By John Harlow/USAG Natick Public AffairsJune 21, 2010
NATICK, Mass. (June 21, 2010) - Bon Jovi had a hit song a few years ago with "Who says you can't go home'" At the Natick Soldier Systems Center birthday celebration for the U.S. Army, retiring Lt. Gen. David Valcourt came home to Massachusetts to speak to the Soldiers and civilians here.
Valcourt, who until May 7 served as the Deputy Commanding General and Chief of Staff of the U.S. Army Training and Doctrine Command, was the guest speaker for the NSSC Army Birthday celebration.
The general is a native of Chicopee Falls, Mass., and after 37 years of service to our nation is retiring on June 30.
As a special part of the celebration, 53 Future Soldiers from the Boston Recruiting Company re-affirmed their commitment to the Army as Lt. Gen. Valcourt administered the Oath of Enlistment.
"These young men and women are the future of our Army," said Valcourt. "They volunteered to serve during a time where we are fighting wars in Iraq and Afghanistan and it doesn't look like it is going to end soon."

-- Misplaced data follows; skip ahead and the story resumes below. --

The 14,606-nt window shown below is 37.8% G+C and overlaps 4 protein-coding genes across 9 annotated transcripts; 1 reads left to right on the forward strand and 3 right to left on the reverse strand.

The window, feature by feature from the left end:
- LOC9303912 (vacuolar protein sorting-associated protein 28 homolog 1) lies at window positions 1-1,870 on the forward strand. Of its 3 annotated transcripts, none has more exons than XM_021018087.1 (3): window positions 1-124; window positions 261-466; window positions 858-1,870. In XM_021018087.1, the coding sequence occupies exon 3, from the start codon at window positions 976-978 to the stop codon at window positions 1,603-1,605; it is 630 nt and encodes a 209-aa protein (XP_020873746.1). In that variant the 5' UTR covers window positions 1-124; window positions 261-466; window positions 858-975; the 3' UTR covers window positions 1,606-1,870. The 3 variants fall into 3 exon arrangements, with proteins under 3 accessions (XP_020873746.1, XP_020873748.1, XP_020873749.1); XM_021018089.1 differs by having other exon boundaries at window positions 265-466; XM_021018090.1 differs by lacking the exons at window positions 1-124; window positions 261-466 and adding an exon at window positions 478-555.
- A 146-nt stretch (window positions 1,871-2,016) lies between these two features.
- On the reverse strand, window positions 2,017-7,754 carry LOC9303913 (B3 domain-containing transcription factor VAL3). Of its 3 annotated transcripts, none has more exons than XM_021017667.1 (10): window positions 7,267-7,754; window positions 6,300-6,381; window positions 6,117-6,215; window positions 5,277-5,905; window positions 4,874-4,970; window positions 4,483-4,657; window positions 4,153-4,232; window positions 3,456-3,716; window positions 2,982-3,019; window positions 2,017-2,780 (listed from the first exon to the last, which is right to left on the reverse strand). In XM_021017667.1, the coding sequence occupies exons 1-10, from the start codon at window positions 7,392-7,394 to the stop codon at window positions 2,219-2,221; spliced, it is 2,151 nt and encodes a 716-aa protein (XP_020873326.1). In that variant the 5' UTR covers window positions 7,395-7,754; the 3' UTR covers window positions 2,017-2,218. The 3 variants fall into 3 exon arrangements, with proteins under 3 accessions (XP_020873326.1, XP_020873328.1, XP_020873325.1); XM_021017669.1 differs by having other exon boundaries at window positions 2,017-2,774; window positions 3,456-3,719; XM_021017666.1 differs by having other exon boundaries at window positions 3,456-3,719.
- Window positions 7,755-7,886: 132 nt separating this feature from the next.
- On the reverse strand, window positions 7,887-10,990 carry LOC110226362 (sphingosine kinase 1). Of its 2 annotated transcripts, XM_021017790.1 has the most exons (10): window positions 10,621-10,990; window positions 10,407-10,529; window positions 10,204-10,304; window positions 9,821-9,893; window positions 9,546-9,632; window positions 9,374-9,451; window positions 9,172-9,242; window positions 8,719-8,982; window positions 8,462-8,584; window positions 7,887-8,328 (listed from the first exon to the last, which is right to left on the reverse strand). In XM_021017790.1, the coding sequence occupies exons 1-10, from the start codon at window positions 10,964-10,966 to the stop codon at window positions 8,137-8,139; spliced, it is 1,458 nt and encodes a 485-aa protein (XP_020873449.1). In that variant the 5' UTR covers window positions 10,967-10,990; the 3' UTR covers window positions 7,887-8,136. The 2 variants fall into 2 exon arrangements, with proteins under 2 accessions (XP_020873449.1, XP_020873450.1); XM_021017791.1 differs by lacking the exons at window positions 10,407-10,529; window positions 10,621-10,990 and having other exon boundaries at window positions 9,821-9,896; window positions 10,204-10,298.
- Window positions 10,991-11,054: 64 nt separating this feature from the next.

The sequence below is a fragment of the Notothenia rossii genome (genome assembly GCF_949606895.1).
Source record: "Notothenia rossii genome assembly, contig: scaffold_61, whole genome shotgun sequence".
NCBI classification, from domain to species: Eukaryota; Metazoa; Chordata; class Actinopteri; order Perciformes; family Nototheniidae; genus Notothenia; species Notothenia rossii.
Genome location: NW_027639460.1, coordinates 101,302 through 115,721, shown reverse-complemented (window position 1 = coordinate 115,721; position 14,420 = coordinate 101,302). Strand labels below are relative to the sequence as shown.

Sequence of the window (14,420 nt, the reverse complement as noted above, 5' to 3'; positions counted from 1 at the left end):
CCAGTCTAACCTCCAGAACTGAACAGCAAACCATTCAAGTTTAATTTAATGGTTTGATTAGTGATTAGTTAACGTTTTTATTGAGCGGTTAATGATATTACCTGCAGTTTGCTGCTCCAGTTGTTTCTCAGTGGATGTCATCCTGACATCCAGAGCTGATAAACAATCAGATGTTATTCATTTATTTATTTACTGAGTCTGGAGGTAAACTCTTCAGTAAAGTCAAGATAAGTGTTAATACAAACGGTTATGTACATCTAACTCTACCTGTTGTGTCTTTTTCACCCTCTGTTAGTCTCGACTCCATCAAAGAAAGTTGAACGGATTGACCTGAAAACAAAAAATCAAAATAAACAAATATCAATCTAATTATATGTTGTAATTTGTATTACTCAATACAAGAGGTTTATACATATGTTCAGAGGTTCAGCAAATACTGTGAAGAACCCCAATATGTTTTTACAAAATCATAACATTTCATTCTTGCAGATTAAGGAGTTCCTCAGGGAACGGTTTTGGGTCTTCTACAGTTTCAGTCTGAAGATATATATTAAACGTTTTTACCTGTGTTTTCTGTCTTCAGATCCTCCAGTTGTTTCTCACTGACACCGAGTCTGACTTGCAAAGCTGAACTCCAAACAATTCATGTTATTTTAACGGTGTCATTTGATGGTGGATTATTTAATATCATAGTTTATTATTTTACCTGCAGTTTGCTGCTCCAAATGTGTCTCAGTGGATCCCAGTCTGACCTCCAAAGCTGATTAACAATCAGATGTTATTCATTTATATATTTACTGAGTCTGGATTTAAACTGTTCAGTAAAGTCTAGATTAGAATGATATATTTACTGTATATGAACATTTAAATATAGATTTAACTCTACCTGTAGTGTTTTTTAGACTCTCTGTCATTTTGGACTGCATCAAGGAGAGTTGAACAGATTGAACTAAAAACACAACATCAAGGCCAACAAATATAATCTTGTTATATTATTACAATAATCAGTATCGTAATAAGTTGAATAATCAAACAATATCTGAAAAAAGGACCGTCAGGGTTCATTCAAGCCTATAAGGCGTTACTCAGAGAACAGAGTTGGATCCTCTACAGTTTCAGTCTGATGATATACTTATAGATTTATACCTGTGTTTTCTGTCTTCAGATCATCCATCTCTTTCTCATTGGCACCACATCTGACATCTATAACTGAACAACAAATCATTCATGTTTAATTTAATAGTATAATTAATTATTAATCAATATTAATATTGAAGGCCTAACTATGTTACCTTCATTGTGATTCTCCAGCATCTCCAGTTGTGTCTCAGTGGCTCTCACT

When a Soldier enlists, normally it is a quiet ceremony in the Military Entrance Processing Station (MEPS) with a few Future Soldiers and the officer administering the Oath. On Friday, some of the parents were able to witness their sons and daughters taking the Oath from a general.
"Today was a great day for our folks at Natick," said Command Sgt. Maj. Earl Allen, the USAG-Natick Command Sergeant Major. "The words from LTG Valcourt hit home to both our work force and the Future Soldiers and we were happy to share the day with the future of our Army, those 53 young men and women who swore to protect and defend the Constitution of the United States against all enemies, foreign and domestic."
The general closed his remarks with a thought for all in attendance.
"Poor is the Nation that has no heroes. Indefensible is the nation who has heroes and doesn't honor them," said Valcourt. "Sitting right here in front of you are 53 heroes and I thank you for becoming a part of our Army."